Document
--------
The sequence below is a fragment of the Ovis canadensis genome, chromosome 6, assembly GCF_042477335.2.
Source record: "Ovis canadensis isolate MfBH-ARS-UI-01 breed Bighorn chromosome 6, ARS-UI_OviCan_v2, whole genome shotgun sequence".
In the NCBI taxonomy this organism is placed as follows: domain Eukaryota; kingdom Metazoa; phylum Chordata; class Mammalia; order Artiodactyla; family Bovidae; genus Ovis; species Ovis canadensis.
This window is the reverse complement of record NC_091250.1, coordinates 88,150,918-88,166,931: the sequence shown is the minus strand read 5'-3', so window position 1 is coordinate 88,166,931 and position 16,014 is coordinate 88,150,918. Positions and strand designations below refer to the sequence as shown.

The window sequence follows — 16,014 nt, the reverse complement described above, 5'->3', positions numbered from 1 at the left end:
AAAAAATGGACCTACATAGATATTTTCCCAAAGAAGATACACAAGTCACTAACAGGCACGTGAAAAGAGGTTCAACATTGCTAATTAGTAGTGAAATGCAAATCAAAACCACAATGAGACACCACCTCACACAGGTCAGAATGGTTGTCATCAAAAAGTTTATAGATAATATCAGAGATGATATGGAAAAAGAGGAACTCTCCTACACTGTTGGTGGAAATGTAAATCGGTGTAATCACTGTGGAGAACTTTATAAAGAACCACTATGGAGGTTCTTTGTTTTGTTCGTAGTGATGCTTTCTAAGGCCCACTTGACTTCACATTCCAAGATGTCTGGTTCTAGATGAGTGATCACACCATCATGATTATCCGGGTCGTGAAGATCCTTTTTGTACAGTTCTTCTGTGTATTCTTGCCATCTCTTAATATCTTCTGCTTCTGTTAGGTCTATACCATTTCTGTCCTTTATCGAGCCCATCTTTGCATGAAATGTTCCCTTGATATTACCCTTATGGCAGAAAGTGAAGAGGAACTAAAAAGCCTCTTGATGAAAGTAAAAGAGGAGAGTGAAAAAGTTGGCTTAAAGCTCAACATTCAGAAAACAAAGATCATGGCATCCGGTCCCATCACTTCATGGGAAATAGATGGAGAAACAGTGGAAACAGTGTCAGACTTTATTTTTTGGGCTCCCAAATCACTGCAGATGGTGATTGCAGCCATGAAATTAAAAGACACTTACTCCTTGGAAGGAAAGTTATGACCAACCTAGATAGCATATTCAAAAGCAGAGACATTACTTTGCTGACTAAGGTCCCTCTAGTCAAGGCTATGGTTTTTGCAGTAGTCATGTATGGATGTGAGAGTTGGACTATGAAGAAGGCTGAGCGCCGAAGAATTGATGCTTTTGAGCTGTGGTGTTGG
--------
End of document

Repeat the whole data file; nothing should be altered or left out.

The sequence below is a fragment of the Ovis canadensis genome, chromosome 6, assembly GCF_042477335.2.
Source record: "Ovis canadensis isolate MfBH-ARS-UI-01 breed Bighorn chromosome 6, ARS-UI_OviCan_v2, whole genome shotgun sequence".
In the NCBI taxonomy this organism is placed as follows: domain Eukaryota; kingdom Metazoa; phylum Chordata; class Mammalia; order Artiodactyla; family Bovidae; genus Ovis; species Ovis canadensis.
This window is the reverse complement of record NC_091250.1, coordinates 88,150,918-88,166,931: the sequence shown is the minus strand read 5'-3', so window position 1 is coordinate 88,166,931 and position 16,014 is coordinate 88,150,918. Positions and strand designations below refer to the sequence as shown.

The window sequence follows — 16,014 nt, the reverse complement described above, 5'->3', positions numbered from 1 at the left end:
AAAAAATGGACCTACATAGATATTTTCCCAAAGAAGATACACAAGTCACTAACAGGCACGTGAAAAGAGGTTCAACATTGCTAATTAGTAGTGAAATGCAAATCAAAACCACAATGAGACACCACCTCACACAGGTCAGAATGGTTGTCATCAAAAAGTTTATAGATAATATCAGAGATGATATGGAAAAAGAGGAACTCTCCTACACTGTTGGTGGAAATGTAAATCGGTGTAATCACTGTGGAGAACTTTATAAAGAACCACTATGGAGGTTCTTTGTTTTGTTCGTAGTGATGCTTTCTAAGGCCCACTTGACTTCACATTCCAAGATGTCTGGTTCTAGATGAGTGATCACACCATCATGATTATCCGGGTCGTGAAGATCCTTTTTGTACAGTTCTTCTGTGTATTCTTGCCATCTCTTAATATCTTCTGCTTCTGTTAGGTCTATACCATTTCTGTCCTTTATCGAGCCCATCTTTGCATGAAATGTTCCCTTGATATTACCCTTATGGCAGAAAGTGAAGAGGAACTAAAAAGCCTCTTGATGAAAGTAAAAGAGGAGAGTGAAAAAGTTGGCTTAAAGCTCAACATTCAGAAAACAAAGATCATGGCATCCGGTCCCATCACTTCATGGGAAATAGATGGAGAAACAGTGGAAACAGTGTCAGACTTTATTTTTTGGGCTCCCAAATCACTGCAGATGGTGATTGCAGCCATGAAATTAAAAGACACTTACTCCTTGGAAGGAAAGTTATGACCAACCTAGATAGCATATTCAAAAGCAGAGACATTACTTTGCTGACTAAGGTCCCTCTAGTCAAGGCTATGGTTTTTGCAGTAGTCATGTATGGATGTGAGAGTTGGACTATGAAGAAGGCTGAGCGCCGAAGAATTGATGCTTTTGAGCTGTGGTGTTGG